Somehow you lost your ears…

Somehow you lost your ears…

This is the second post in a series about Walt Mueller’s book Engaging the Soul of Youth Culture. The title of this post comes from a poem that a teenage girl wrote.  The full line is, “Somehow I lost my mouth. Somehow you lost your ears (19).” This line is poignant and powerful.  The youth of our culture feel as though they are not heard and therefore they are giving up on speaking out.

Our roles as ambassadors for Christ, Mueller argues, is to be people who listen and respond with urgent compassion.  You see these people, these students, these kids, whatever you want to call them come from a unique worldview and perspective.  If we are going to be able to speak into their lives we are compelled to shut our mouths and listen.  We must hear them before they will hear us.

Let me ask you a question.  When was the last time you actually listened to a teenager? I don’t mean,

You:”How was your day?”

Them: “Fine.”

You: “Great! What do you want for dinner?”

Them: “NOTHING, God! Why are you always asking me questions!!! Can’t you just leave me alone?”

Yeah, we all know this happens.  Most of us have had these conversations. This is not listening.  Listening is paying attention when you’re driving somewhere and they ask you to turn up the radio because they “love” this band, and you remember the band and look up the lyrics online and try to figure out what they are saying.  Listening means noticing the clothes they wear and paying attention to the shows and movies they love. Listening means becoming a learner and learning all there is to your kid’s world and figuring out what they are trying to say.

It’s not easy. It’s messy.

In 1960 the family was the key influencer on teen values. In 1980 it was friends. How about today? Mueller argues it’s the media followed by friends. Where’s the church?

Well in 1960 it was fourth.

In 1980 it wasn’t on the list.

Today? Yeah right.

You see there is a group of people who are listening.  They are the Chief Marketing Officers of the global conglomerates. They are listening. They are even hearing. Therefore, the youth listen.

You see it’s not something we can escape from. We must listen and hear them.  Mueller provides some insight to help us hear based on Paul Tripp’s work, Age of Opporunity. In the first seven chapters of Proverbs Tripp argues that we can catch a good glimpse of this generation.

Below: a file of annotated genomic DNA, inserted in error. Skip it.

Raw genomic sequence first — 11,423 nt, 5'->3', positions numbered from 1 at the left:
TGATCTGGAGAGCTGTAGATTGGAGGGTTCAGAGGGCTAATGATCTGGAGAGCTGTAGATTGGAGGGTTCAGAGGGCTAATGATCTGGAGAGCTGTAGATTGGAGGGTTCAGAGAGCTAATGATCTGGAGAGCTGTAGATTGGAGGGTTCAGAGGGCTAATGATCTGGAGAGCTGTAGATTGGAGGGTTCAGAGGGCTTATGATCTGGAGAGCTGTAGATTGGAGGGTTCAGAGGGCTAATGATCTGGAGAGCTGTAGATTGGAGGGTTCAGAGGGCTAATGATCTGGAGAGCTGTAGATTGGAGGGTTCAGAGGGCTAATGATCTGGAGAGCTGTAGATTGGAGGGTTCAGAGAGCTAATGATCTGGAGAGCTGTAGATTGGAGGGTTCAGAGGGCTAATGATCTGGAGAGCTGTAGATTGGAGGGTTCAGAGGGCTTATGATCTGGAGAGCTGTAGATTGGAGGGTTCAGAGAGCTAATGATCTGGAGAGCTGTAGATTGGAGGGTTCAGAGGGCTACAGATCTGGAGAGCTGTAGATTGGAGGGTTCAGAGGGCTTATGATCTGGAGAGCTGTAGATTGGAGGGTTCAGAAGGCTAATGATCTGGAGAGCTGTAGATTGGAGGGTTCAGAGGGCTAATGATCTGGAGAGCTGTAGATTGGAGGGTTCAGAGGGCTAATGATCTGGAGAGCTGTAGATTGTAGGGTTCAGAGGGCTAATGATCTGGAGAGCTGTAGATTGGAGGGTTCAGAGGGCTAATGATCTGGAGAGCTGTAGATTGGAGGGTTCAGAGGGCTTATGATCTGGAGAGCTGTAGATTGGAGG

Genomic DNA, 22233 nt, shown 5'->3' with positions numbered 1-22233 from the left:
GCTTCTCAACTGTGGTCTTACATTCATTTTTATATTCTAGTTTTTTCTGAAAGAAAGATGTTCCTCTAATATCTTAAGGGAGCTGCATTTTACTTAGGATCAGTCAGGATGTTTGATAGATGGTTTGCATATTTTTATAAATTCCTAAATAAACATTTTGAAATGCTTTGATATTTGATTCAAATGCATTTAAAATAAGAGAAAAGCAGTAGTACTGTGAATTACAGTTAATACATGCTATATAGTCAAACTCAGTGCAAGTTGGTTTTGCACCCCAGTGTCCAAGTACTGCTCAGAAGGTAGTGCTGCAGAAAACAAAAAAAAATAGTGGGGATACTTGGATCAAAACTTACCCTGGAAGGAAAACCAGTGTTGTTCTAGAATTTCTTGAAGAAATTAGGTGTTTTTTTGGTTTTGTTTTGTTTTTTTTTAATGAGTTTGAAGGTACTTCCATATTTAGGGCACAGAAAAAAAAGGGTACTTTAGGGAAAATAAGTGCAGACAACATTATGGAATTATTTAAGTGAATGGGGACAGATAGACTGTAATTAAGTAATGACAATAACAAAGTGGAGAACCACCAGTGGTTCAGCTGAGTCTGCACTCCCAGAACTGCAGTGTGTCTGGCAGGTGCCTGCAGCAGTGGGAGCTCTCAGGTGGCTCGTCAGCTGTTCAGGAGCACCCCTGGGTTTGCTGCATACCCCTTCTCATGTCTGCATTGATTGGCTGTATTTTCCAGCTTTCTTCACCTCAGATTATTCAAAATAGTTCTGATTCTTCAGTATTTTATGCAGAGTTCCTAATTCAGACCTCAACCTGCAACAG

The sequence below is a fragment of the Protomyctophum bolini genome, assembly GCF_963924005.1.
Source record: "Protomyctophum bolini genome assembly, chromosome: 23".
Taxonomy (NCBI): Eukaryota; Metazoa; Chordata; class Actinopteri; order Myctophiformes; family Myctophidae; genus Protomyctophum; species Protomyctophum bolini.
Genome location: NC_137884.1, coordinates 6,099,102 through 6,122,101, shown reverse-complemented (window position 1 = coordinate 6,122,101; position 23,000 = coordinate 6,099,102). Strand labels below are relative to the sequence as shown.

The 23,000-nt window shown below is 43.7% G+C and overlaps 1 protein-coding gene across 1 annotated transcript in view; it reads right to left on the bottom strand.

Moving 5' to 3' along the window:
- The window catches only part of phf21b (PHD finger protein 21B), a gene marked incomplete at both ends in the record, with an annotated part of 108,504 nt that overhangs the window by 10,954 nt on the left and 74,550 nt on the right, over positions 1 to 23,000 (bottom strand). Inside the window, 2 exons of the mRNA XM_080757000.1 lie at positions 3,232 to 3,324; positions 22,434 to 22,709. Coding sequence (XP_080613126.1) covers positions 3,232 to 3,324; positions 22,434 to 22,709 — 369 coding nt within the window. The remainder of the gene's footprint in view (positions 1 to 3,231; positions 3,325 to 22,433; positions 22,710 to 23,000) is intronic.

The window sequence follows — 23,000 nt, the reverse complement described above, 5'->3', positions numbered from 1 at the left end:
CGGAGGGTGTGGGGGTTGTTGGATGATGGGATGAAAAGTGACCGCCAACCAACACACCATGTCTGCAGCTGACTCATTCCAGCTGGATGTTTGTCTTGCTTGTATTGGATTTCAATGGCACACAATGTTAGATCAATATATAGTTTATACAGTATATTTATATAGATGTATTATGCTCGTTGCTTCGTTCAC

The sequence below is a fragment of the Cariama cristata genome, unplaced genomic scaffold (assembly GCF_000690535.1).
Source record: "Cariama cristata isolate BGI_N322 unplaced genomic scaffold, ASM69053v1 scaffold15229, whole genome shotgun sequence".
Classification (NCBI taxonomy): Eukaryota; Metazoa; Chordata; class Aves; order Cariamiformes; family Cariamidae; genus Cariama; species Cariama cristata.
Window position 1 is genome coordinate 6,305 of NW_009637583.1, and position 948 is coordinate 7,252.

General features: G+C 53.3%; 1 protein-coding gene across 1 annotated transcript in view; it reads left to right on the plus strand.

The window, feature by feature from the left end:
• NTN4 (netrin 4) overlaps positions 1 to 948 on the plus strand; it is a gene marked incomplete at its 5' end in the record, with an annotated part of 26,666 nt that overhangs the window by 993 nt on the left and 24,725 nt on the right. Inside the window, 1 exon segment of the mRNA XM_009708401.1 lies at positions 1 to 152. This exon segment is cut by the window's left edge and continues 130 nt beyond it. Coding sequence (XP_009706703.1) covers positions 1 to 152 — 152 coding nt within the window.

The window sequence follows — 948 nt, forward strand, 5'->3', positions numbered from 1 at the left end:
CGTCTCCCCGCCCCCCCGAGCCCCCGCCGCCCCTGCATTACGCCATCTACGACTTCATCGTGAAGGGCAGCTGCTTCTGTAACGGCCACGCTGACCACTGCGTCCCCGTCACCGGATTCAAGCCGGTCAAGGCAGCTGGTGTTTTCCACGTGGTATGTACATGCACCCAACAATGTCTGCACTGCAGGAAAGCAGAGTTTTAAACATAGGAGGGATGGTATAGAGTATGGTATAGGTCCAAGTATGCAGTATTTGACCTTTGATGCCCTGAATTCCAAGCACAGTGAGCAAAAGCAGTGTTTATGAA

1. Adolescents have “no hunger for wisdom or correction.”
  2. They have a tendency toward legalism. This means they follow the letter of the law as opposed the spirit of the law.
  3. They choose poorly when it comes to friends.
  4. They consistenly face to face with sexual temptation.
  5. They don’t live in light of eternity.
  6. They don’t know what they don’t know and they don’t even know what they want.

If you notice this list includes many issues that all of us face.  This is not something that we don’t understand but we need to realize that our kids are people too and they are really struggling through life. A good friend of mine says that adolescence is a “time of becoming”.  You see, they don’t know who they are anymore than you do!

Mueller closes his chapter this way, “The church faces a moment of unprecedented opportunity. The youth culture is calling.  If we fail to listen and faithfully respond, we’re effectively telling them we don’t care or we have nothing to say (37).”

Friends, the youth culture knows that the secular world is empty.  They see through all the bull.  They know that this world has nothing for them, yet it offers them everything.

We must find our ears!

One Comment

  1. Susan

    Could you explain the statement about students being “legalistic” in that they follow the letter of the law, but not the spirit of the law? How does this fit with the idea of relativism that seems to run rampant when it comes to decision-making?

Add a Comment

Your email address will not be published. Required fields are marked *